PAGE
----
This Is Why a Pencil Mark Lasts for Years

And is there a way to get rid of them?

Emily Hand pencil markMatthew Cohen/

A pencil is the best option for writers who like to edit their work thanks to handy erasers. Pencil marks off the page and on the body, however, aren’t easily removable—especially not with erasers. Some people might recognize these small, dark lines and think of a time as a child where a pencil poked or stabbed their skin.

These pencil marks also go by the nickname “traumatic tattoos.” Like a traditional tattoo, the pigment or color from a pencil mark is in the dermis, the second and thickest layer of skin tissue, says Ayelet Mizrachi-Jonisch, MD, FAAD, a CareMount Medical dermatologist. “‘Traumatic’ implies that a piece of foreign material was forcibly placed in the dermis, creating a permanent tattoo,” Dr. Mizrachi-Jonisch says. The nickname also stems from the fact that the graphite resembles typical tattoo colors, adds Peter E. O’Neill, MD, the Chief of the Division of Dermatology at NYU Winthrop Hospital.

Traumatic pencil tattoos stay on your body for years because cells in your skin can’t break down the graphite from the pencil, Dr. O’Neill says. Thankfully, these marks aren’t much of a threat, mainly since pencils today use graphite, Dr. Mizrachi-Jonisch says. The only major risk is a possible infection, so Dr. O’Neill recommends washing any wound with soap and water to avoid both infection and any unwanted tattoos. Luckily, these marks aren’t one of the 10 strange skin problems that could be a sign of a serious disease.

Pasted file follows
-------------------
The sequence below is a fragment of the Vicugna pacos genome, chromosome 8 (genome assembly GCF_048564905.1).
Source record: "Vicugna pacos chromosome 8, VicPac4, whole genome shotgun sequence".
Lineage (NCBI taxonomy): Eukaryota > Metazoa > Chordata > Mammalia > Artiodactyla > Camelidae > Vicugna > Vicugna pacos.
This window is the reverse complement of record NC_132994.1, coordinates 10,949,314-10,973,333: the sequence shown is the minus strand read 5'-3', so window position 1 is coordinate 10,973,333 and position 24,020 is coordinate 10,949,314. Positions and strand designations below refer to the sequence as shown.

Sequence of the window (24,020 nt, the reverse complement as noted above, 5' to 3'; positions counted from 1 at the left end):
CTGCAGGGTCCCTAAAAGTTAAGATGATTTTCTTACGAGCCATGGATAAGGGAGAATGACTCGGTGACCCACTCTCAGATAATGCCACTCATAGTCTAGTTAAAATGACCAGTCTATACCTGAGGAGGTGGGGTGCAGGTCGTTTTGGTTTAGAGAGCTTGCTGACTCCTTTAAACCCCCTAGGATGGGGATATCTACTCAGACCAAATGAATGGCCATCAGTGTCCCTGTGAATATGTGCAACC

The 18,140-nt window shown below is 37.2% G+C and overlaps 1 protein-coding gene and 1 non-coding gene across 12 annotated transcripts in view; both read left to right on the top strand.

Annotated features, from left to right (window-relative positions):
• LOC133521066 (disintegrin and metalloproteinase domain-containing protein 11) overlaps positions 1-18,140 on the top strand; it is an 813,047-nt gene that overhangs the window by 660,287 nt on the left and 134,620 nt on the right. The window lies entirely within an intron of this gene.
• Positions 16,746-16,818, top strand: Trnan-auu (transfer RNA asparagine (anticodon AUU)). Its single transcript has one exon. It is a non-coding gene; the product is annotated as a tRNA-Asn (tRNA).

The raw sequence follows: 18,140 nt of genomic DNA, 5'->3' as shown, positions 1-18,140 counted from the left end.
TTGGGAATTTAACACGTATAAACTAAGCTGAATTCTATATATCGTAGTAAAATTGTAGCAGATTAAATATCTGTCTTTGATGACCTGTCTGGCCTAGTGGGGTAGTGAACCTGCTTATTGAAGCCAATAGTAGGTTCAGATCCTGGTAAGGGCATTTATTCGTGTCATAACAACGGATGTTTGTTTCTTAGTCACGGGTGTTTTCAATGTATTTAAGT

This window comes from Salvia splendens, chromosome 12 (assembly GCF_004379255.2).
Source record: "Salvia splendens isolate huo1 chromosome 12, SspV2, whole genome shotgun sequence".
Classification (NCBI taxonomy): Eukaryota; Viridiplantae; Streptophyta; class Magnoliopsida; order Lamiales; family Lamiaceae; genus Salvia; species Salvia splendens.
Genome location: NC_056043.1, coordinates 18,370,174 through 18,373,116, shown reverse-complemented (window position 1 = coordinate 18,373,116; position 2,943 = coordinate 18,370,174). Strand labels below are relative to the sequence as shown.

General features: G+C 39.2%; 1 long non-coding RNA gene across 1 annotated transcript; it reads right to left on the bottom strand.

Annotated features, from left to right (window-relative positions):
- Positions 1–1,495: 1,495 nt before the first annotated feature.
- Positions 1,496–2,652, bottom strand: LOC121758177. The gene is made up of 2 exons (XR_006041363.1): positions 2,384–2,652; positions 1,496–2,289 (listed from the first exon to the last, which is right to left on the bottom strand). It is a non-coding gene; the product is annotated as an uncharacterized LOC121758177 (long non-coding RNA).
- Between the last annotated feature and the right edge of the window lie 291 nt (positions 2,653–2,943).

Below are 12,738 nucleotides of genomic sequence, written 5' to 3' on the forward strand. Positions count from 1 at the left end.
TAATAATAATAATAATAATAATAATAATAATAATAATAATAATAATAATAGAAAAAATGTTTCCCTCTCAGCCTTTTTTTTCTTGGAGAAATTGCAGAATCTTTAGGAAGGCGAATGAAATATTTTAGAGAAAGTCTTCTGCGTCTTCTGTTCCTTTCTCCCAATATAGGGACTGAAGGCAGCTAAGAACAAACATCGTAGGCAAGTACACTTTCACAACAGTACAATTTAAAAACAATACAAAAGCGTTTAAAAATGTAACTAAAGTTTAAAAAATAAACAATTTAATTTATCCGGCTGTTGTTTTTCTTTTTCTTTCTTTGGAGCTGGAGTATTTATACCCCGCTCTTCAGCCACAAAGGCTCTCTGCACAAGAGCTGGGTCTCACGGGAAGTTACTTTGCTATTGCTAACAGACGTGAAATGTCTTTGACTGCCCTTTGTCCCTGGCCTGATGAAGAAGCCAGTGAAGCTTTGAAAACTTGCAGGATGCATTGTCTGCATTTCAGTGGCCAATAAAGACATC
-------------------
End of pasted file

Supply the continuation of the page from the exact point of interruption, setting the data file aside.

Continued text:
Most pencil marks or tattoos are small and not bothersome. Still, some patients might want to lose the mark. Dr. Mizrachi-Jonisch says laser treatment and cutting out or removing the mark is possible. Ask about these treatments at your next dermatologist appointment along with these 12 other things you should always ask your dermatologist during a checkup.

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Emily DiNuzzo
Emily DiNuzzo is an associate editor at The Healthy and a former assistant staff writer at Reader's Digest. Her work has appeared online at the Food Network and Well + Good and in print at Westchester Magazine, and more. When she's not writing about food and health with a cuppa by her side, you can find her lifting heavy things at the gym, listening to murder mystery podcasts, and liking one too many astrology memes.